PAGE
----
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New weapons against Libya's Gadhafi: paintbrushes

From Michael Holmes, CNN
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His weapon of choice? His brush
  • Political art is springing up in rebel-held areas of Libya
  • Artists are expressing their opposition to Moammar Gadhafi
  • The paintings show Gadhafi as a ruthless dictator
  • "Some people fight. I use a brush," says one artist

Zintan, Libya (CNN) -- In all his years in power, Moammar Gadhafi has never been portrayed as anything but regal in paintings and statues scattered throughout Libya. Until now.

Six months into Libya's war, some artists in rebel strongholds are arming themselves with fresh paint. Their belief? A brush can be as mighty as the Kalashnikov in the fight against the strongman.

"Everybody supports the revolution in some way," says Mohammed Zamoul, formerly a bulldozer driver. "Some people fight, I use the brush."

In Tripoli, a massive mural of Gadhafi remains intact. Zamoul's work is far less flattering.

Gallery: Rebel art in Libya
Blackouts leave Tripoli dark
Rebels on the move in Libya
  • Libyan Conflict
  • Libya
  • Arab Spring
  • Tripoli

His caricatures of Gadhafi sucking on his country's oil reserves, pinned down by a rebel flag and being launched out of Libya on a bomb -- are everywhere around his hometown of Rujban in the country's western mountains.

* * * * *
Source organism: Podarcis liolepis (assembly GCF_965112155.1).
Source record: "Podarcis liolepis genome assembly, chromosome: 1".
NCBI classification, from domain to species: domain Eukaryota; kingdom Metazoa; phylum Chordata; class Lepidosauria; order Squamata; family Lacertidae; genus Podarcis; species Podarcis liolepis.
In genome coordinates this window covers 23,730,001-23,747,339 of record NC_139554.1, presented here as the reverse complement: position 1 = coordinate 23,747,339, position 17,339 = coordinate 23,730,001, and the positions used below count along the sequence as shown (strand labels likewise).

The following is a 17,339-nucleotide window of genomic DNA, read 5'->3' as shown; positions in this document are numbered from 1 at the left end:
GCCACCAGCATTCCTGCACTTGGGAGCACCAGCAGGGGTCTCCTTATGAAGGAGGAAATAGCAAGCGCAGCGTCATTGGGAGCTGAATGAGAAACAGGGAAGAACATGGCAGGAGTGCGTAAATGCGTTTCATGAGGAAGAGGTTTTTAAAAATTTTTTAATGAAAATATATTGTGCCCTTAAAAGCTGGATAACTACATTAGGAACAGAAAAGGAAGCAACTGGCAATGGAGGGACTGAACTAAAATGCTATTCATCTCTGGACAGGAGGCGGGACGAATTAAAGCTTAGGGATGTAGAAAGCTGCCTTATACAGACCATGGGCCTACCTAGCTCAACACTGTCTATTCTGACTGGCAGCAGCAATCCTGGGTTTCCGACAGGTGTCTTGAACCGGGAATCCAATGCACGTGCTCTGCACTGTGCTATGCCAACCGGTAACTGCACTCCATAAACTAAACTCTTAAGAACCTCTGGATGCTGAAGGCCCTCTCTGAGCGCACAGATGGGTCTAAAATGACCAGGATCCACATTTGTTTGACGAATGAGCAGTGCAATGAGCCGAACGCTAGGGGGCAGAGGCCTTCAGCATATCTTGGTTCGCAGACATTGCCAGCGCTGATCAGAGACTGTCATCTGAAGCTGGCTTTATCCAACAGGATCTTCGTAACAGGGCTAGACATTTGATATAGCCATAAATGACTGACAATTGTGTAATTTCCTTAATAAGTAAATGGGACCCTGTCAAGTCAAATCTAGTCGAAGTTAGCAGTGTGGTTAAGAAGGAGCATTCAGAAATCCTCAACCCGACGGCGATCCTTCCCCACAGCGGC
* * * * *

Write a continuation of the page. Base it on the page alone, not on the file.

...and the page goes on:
"Building owners welcome it," he says. "Not one single person said no. I get a lot of support."

Several miles away in the rebel-controlled city of Zintan, Masoud Baji is also using art as weapon. He was a calligrapher before the uprising began in Libya last February. Now, he revels in his new career.

Each of his paintings, he says, expresses Gadhafi's persecution of the Libyan people.

One portrays Gadhafi as a vampire sucking the wealth of the people.

"He has not left anything for them, he kept us illiterate, without education," Baji says. "He kept everything for himself."

Some of the paintings are humorous. Some make strong political commentary. All are new in a nation where freedom of expression was an unknown under Gadhafi.

"Now we can express ourselves freely, thank god," Baji says. "The chains have been lifted. Everyone can express themselves. Even a simple painting about the tyrant, now we can paint. Before the revolution we could not do that, he would arrest and in some cases kill us."

Zamoul and his assistant, calligrapher Abdul Aziz, bear sizzling daytime temperatures to create their latest fresco -- "The Lady of the Sea" beckoning rebel fighters to come and join her in Tripoli.

"What I have inside I can now express and put it on the walls," Zamoul says.

In this particular expression, he has, perhaps, captured the heart of the Libyan rebels, fighting bitterly to make it Tripoli.

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